If you are happy to take 2-4 weeks off the field when you sprain your ankle, why then would you not do the same if you sprain your brain?
There has been increased awareness regarding concussion injuries in contact sports over the past few months with the start of the upcoming football season. Indeed head injuries are a weekly sight when watching professional NRL, AFL and Super Rugby matches. Management of these injuries are well scrutinised and we look to these professional codes to set a safe example for local sporting clubs to emulate on weekends. The advent of recent litigation cases resulting as a consequence of players prematurely retiring from professional football due to recurring head injuries and subsequent side effects has created much needed discussion about what is best practice when it comes to the management (short and long term) of such injuries.
The main issue causing concern is how to manage a concussion, or head injury, if and when they occur. It can happen at elite level as seen with the on-field assessment and management of the professional players that get 'knocked out' during a game. Rules and regulations have tightened over recent years with medical and coaching staff coming under close scrutiny for how and when they can let a player return to the field of play. But it can also happen at the weekend local under 8's game of rugby league where there is often no medically trained people available.
What is a concussion
The meaning of the word concussion comes from the Latin word 'concutere' ('to shake violently') which fittingly describes how this most common form of traumatic brain injury occurs. The brain literally shakes inside the skull that can create a coup and contracoup style of injury. This can cause trauma to the cerebral brain tissue, the suspensory ligaments and the fibres that hold it in place resulting in an alteration in metabolic state that can last for up to 4 weeks. It can be associated with a variety if physical, cognitive and emotional symptoms that may or may not always be recognised, especially if they are subtle.
Signs and symptoms to look out for
- Vomiting, and/or nausea
- Poor balance
- Possible loss of consciousness
- Post traumatic amnesia
- Confusion or irritation
- Altered or blurred vision
- Tinnitus or ringing in the ears
How to manage a concussion
As a general rule always following the first responder procedure learnt in basic first aid is the first priority. This being the DRSABC (Danger, Response, Send for help, Airway, Breathing, Circulation). Once this has been cleared then a safe assessment and management of the concussion can follow:
- Make sure there is no associated neck injury, if suspected call an ambulance and do not move the injured player
- Monitor signs and symptoms for at least 6 hours as these can be latent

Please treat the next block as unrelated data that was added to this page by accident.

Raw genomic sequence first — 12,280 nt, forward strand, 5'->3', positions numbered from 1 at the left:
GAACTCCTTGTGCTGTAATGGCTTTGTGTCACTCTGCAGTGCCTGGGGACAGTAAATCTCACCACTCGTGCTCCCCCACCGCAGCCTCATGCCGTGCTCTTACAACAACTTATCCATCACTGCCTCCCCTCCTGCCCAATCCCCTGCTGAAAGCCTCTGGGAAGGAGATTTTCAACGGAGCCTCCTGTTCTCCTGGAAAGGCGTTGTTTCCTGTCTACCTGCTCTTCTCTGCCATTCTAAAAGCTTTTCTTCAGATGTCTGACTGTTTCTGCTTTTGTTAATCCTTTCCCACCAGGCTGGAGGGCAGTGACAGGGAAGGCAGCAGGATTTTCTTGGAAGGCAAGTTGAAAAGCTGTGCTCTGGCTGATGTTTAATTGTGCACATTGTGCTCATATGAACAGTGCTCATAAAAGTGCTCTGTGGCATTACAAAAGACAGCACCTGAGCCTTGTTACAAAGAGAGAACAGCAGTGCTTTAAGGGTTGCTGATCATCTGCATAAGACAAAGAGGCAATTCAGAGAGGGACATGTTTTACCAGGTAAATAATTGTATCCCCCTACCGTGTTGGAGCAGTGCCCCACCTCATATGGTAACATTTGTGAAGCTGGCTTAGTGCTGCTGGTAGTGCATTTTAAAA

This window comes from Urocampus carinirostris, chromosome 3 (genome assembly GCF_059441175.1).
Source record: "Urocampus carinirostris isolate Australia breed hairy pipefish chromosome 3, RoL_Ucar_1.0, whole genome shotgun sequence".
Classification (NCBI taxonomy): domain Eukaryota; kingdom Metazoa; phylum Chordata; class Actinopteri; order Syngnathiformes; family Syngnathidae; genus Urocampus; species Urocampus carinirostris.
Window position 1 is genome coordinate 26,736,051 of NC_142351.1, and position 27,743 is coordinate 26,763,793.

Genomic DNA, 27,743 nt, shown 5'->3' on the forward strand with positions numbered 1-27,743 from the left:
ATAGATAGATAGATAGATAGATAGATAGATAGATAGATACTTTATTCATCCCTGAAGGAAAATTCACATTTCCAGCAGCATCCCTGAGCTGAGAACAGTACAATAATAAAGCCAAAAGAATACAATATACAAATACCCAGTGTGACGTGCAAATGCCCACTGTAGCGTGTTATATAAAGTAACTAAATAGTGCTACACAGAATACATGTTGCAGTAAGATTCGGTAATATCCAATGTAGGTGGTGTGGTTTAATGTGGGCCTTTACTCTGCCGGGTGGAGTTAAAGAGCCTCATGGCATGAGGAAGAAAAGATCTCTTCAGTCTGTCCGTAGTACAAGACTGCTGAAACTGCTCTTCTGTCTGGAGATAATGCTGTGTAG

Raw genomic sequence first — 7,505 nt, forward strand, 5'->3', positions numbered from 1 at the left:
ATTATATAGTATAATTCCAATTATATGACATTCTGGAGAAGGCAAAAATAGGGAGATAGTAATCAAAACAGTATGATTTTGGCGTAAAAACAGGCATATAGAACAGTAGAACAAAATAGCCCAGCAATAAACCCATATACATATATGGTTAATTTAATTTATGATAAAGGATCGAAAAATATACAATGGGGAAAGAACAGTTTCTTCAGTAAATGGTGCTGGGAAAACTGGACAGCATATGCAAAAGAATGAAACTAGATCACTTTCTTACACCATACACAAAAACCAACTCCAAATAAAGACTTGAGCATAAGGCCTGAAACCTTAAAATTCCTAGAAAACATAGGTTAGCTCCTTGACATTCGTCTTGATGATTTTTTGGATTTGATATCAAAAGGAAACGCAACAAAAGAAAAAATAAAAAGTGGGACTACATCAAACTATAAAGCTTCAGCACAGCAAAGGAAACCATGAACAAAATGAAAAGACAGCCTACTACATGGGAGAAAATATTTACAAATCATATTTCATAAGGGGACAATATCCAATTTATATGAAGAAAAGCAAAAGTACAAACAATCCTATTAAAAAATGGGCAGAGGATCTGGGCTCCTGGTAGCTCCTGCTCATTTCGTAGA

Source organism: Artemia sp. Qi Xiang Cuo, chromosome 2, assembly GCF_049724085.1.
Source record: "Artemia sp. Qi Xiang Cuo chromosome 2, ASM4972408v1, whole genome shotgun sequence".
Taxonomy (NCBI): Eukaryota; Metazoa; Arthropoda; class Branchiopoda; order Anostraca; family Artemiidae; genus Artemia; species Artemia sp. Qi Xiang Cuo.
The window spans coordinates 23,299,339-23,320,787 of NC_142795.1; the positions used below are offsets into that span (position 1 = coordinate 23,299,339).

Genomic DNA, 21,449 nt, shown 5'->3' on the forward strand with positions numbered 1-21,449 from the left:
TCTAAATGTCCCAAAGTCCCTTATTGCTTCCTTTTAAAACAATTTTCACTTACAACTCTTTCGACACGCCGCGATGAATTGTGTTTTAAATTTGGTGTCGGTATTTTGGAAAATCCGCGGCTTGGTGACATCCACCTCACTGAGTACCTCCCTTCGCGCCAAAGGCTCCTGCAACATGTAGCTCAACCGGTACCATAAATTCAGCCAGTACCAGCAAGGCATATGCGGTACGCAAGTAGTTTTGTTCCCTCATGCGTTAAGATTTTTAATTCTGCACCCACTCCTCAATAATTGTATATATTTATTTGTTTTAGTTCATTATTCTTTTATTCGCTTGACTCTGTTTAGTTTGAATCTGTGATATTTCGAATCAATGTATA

- If symptoms begin to worsen seek medical attention at hospital immediately
- Physical AND cognitive rest for 7-10 days (longer in children and adolescents) - such as time out from phone/TV/computer screens
- Medical assessment and be symptom free prior to returning to physical training with a graduated return to activity
As with as a sprained ankle, you are more susceptible to another concussion following initial injury, especially if you have returned to sport before the symptoms have fully settled. Repeated concussions can have long term detrimental effects and have been shown to increase the risk of dementia, Parkinson's disease and depression later in life.
If in doubt, and you suspect a concussion injury, consult your doctor or sports physiotherapist for a thorough assessment and advice with management. The athlete should be totally symptom free before returning to play and a rough guideline for a safe return to sport should follow:
- First Concussion - Review with doctor and minimum 2 weeks rest from contact sport
- Second Concussion - Mandatory review with Sports Medicine Specialist for a thorough neuropsychological assessment followed by 4-6 weeks rest from contact sport
- Third Concussion - Repeat neuropsychological assessment, appropriate medical imaging of the head. Extended rest and/or no sport for the remainder of the season (3-6 months)
In recent years only has it become apparent in professional sport that a history of repeated and recurring concussive events can have a lasting and detrimental effect on the brain and its function. Post-concussion syndrome (PCS) has been described in the literature where features relating to concussion last for weeks, months or even years following the traumatic event. It is generally accepted that PCS can occur in up to 15% of those suffering from one concussion.
Symptoms of PCS can be similar to those experienced with an acute concussion but may also be less obvious such as behavioral, cognitive (such as memory loss and poor attention) and increased irritability and as such can often be misdiagnosed or overlooked. There is no treatment of PCS as such but instead treatment is symptom based and may require physiotherapy, behavioral therapy or medication.
For further information see http://sportconcussion.com.au/ or download the "First Responder" App to your phone for use on game days.